Philippe KAHN'S defending Barn Door winner, Pegasus 77, and Roy E. DISNEY'S record holder, Pyewacket, will be the only boats starting in Division 1 of the 2003 Transpacific Yacht Race tomorrow, truly in a class by themselves.
Ten other exceptional Division 2 ocean racers, a few with world-class crews, will start alongside, but even they will have eyes on what rates as a blockbuster contest between two of the swiftest downwind sailing vessels on the planet. They'll sail 2,225 nautical miles from the edge of the Palos Verdes Peninsula to the Diamond Head volcano east of Honolulu in quest of the 3 1/2-by-4-foot slab of native Hawaiian koa wood that goes to the monohull with the fastest elapsed time.
If the trade wind conditions are favourable, the record of 7 days 11 hours 41 minutes 27 seconds set by Pyewacket in 1999 also may be at risk.
And when it's over, both boats will sail into the sunset, at least for their present ownership. Pyewacket has been sold to an Asian buyer as Disney awaits the fall delivery of a new maxZ86. Pegasus 77 is currently listed at $1.45 million.
How do they match up? Both boats were designed by John REICHEL and Jim PUGH of San Diego and, with their guidance, configured to rate dead even but more than half a day faster than in 2001 when Pegasus 77 finished 63 minutes in front, though about 15 hours slower than Pyewacket's record.
"The boats should be very, very close, forgetting crew and sails and stuff,"
Pugh said. "We made those boats as fast as we could with those fins and rigs, maintaining acceptable safety factors and making the boats as identical as possible in speed.
"I suspect they'll be a minimum of 13 hours faster and maybe quite a bit more. If they had really good weather, they could get under seven days."
Their only recent contest was in last month's Coastal Cup from San Francisco to Santa Catalina Island. Pegasus 77 ran away in record time, averaging 13.6 knots for the 360 nautical miles. Pyewacket got stuck in light air and dropped out.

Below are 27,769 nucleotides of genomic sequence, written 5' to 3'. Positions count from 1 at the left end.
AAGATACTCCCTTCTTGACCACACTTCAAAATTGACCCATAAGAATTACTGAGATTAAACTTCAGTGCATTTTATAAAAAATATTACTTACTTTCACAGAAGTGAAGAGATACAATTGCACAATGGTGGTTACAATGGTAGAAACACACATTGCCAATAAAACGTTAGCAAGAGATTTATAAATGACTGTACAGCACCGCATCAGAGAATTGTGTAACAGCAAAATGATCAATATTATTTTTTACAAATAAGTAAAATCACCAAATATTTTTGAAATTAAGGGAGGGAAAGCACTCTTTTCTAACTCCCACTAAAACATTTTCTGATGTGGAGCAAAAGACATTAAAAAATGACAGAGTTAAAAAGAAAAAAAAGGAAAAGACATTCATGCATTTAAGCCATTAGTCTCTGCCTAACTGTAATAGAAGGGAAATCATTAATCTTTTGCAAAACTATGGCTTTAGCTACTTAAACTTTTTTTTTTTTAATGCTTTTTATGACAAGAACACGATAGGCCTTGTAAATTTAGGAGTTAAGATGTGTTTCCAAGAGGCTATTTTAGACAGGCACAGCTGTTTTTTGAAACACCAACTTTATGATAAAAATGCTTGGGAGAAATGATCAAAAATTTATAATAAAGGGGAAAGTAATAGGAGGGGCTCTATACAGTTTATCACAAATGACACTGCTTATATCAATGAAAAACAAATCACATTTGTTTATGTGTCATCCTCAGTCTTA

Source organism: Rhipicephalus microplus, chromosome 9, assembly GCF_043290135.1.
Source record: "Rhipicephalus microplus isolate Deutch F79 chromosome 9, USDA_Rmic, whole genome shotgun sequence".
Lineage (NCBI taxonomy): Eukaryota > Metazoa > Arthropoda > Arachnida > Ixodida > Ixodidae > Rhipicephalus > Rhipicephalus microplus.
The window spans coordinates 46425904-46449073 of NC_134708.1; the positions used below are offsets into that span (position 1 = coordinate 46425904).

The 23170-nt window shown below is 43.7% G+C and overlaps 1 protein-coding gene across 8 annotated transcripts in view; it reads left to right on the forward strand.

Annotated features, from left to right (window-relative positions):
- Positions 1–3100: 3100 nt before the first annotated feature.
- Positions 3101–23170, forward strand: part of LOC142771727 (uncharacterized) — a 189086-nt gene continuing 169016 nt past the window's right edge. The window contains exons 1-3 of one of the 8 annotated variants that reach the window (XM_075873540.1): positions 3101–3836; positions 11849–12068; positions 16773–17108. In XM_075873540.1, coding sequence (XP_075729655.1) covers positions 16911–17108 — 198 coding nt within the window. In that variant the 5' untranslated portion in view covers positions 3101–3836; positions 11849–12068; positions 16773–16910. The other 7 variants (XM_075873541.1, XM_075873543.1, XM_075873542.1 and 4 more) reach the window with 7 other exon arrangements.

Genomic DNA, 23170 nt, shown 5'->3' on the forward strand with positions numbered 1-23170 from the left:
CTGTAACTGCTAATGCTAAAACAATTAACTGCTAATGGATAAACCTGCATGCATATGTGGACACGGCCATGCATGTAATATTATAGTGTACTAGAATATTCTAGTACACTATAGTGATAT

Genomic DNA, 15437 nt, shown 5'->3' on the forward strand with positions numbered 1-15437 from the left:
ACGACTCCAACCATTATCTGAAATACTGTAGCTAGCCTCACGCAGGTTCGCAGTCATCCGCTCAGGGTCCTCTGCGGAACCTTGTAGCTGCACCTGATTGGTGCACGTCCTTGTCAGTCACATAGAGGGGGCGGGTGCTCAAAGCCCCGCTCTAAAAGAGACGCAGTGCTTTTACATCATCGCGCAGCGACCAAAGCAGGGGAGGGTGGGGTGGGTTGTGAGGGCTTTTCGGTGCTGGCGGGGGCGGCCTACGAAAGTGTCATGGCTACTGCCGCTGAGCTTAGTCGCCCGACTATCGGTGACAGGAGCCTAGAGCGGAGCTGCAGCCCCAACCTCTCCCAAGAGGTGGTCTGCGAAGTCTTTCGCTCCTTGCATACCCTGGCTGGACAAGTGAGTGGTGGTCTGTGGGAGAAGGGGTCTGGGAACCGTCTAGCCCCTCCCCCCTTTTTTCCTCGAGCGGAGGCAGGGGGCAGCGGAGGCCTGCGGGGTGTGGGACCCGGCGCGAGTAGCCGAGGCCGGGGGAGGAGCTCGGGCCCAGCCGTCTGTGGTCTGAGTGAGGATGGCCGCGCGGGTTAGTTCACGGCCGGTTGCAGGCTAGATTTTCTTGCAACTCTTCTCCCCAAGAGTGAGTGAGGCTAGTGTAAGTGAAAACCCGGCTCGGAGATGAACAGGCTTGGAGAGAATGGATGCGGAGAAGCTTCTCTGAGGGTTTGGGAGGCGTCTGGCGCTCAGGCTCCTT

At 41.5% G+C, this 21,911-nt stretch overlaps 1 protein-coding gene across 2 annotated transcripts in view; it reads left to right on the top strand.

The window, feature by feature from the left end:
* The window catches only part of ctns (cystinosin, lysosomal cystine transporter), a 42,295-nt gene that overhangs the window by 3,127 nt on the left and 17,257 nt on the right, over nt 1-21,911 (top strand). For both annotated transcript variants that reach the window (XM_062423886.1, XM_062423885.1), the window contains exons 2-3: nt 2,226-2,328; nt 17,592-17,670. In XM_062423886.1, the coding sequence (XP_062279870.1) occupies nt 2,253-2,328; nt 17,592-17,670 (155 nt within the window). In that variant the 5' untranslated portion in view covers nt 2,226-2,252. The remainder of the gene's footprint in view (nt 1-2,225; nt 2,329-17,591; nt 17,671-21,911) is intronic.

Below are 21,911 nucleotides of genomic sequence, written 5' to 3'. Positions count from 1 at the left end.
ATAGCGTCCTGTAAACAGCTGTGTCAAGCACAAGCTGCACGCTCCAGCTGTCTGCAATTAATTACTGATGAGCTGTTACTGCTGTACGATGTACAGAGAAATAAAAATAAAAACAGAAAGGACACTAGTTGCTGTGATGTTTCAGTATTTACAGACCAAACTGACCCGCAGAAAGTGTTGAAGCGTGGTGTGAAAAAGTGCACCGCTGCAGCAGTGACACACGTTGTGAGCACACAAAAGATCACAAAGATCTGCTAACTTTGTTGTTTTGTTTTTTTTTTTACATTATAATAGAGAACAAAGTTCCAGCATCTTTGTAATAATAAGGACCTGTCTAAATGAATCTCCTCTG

If either boat has an edge, it may be the Pegasus 77 crew of professional sailors including navigator Mark RUDIGER, who last week charted Zaraffa's course to first place in the 3,618-mile DaimlerChrysler North Atlantic Challenge from Newport, R.I. to Cuxhaven, Germany. Afterward, owner Skip SHELDON called Rudiger "the best navigator in the world."
Pyewacket will be without its usual navigator, Stan HONEY, who is racing his own Cal 40 and currently rates first overall on projected corrected handicap among the 45 boats that started Tuesday and Friday. Honey's replacement is Peter ISLER, who was navigator for several of Dennis CONNER'S America's Cup campaigns.
Pyewacket also has augmented its long-standing crew with Dean BARKER, skipper of the Team New Zealand AC team. Except for Coastal Cup, he hasn't raced since the Kiwis dropped the Cup to Switzerland's Alinghi after their boat broke down in two races of a 5-0 sweep.
"This will be my longest offshore race,"
Barker said. "I've done three Fastnets and a Sydney-Hobart. From everything I've heard it should be a lot of fun."
More fun, certainly, than the AC and the vicious post-mortem that followed in a TNZ internal review and New Zealand media.
"It was a very harsh review,"
Barker said. "We are very attached to our sporting teams because we are a small country and anything other than winning you get criticized. It was tough."
He was looking forward to the change of pace, even if it is another match race.
After Pegasus 77 and Pyewacket, the next fastest boat is Transpac veteran Bob LANE'S Andrews 61 Medicine Man, which started life as an Andrews 56 in 1991 but has undergone more facelifts than Michael Jackson---new rigs, new keels, water ballast and even a new hull.
It is rated fastest in Division 2 and within 10 hours of Pegasus 77 and Pyewacket. Its strongest competition could come from a pair of Transpac 52s: Hong Kong businessman Karl KWOK'S Beau Geste and Bill TURPIN'S Alta Vita from San Francisco.
Gavin BRADY, already signed on as helmsman for Oracle's next America's Cup campaign, will be on board Beau Geste with other top New Zealand talent.
"No one on our boat's ever done a Transpac,"
Brady said, "but we've been doing our homework. The boat accelerates quickly and is very nice to control . . . a beautiful boat to sail downwind. A couple of times at night in the Coastal Cup we got above 30 knots. I thought the Volvo 60 was nice to sail downwind but this makes that seem like a dinosaur."
As for the ships at sea, Roger and Brenda KUSKE'S Lady Bleu II, a Dynamique 62 from San Diego, remained the frontrunner at 1,482 miles from the finish. Among Friday's starters, the J/160s Maitri and Innocent Merriment from San Diego had the best first day's runs with 168 and 162 miles, respectively. Several boats, including Cal 40 leader Stan and Sally HONEY'S Illusion, appeared to be building leverage to the south to avoid the Pacific High area of light winds.
Barking Spider, a Catalina 38 sailed by David Kory of Point Richmond, Calif. in the Aloha-B class, was out of contact Friday because of a radio problem but later was able to report its position by e-mail. Saturday it was able to contact another boat, which relayed its position information to Alaska Eagle, the communications vessel accompanying the fleet.